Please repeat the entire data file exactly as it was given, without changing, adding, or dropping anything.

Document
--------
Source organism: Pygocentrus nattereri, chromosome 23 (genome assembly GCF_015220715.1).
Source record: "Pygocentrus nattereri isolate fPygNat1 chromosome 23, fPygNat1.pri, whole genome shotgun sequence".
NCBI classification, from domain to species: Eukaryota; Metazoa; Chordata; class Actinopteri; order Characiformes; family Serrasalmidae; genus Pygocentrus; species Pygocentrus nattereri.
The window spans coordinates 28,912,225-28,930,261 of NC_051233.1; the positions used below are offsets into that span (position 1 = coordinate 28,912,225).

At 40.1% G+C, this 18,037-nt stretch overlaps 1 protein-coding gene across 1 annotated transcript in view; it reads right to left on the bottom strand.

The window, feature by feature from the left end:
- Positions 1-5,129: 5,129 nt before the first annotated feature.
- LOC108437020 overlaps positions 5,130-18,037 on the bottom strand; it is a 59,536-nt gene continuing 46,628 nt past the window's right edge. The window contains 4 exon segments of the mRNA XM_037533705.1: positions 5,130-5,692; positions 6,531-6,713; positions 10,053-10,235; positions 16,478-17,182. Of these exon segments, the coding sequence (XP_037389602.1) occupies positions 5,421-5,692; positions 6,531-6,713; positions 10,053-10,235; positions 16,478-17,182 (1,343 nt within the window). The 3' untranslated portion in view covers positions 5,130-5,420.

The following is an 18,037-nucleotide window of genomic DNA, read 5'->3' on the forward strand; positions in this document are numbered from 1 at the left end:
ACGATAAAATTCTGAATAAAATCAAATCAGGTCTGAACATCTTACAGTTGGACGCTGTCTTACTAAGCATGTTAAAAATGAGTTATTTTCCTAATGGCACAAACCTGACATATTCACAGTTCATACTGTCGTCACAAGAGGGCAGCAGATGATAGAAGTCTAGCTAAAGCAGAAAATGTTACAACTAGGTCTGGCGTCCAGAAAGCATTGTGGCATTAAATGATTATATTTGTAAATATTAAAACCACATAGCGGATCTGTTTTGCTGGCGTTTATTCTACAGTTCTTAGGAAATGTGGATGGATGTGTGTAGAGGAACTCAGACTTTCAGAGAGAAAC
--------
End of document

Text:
Source organism: Pygocentrus nattereri, chromosome 23 (genome assembly GCF_015220715.1).
Source record: "Pygocentrus nattereri isolate fPygNat1 chromosome 23, fPygNat1.pri, whole genome shotgun sequence".
NCBI classification, from domain to species: Eukaryota; Metazoa; Chordata; class Actinopteri; order Characiformes; family Serrasalmidae; genus Pygocentrus; species Pygocentrus nattereri.
The window spans coordinates 28,912,225-28,930,261 of NC_051233.1; the positions used below are offsets into that span (position 1 = coordinate 28,912,225).

At 40.1% G+C, this 18,037-nt stretch overlaps 1 protein-coding gene across 1 annotated transcript in view; it reads right to left on the bottom strand.

The window, feature by feature from the left end:
- Positions 1-5,129: 5,129 nt before the first annotated feature.
- LOC108437020 overlaps positions 5,130-18,037 on the bottom strand; it is a 59,536-nt gene continuing 46,628 nt past the window's right edge. The window contains 4 exon segments of the mRNA XM_037533705.1: positions 5,130-5,692; positions 6,531-6,713; positions 10,053-10,235; positions 16,478-17,182. Of these exon segments, the coding sequence (XP_037389602.1) occupies positions 5,421-5,692; positions 6,531-6,713; positions 10,053-10,235; positions 16,478-17,182 (1,343 nt within the window). The 3' untranslated portion in view covers positions 5,130-5,420.

The following is an 18,037-nucleotide window of genomic DNA, read 5'->3' on the forward strand; positions in this document are numbered from 1 at the left end:
ACGATAAAATTCTGAATAAAATCAAATCAGGTCTGAACATCTTACAGTTGGACGCTGTCTTACTAAGCATGTTAAAAATGAGTTATTTTCCTAATGGCACAAACCTGACATATTCACAGTTCATACTGTCGTCACAAGAGGGCAGCAGATGATAGAAGTCTAGCTAAAGCAGAAAATGTTACAACTAGGTCTGGCGTCCAGAAAGCATTGTGGCATTAAATGATTATATTTGTAAATATTAAAACCACATAGCGGATCTGTTTTGCTGGCGTTTATTCTACAGTTCTTAGGAAATGTGGATGGATGTGTGTAGAGGAACTCAGACTTTCAGAGAGAAAC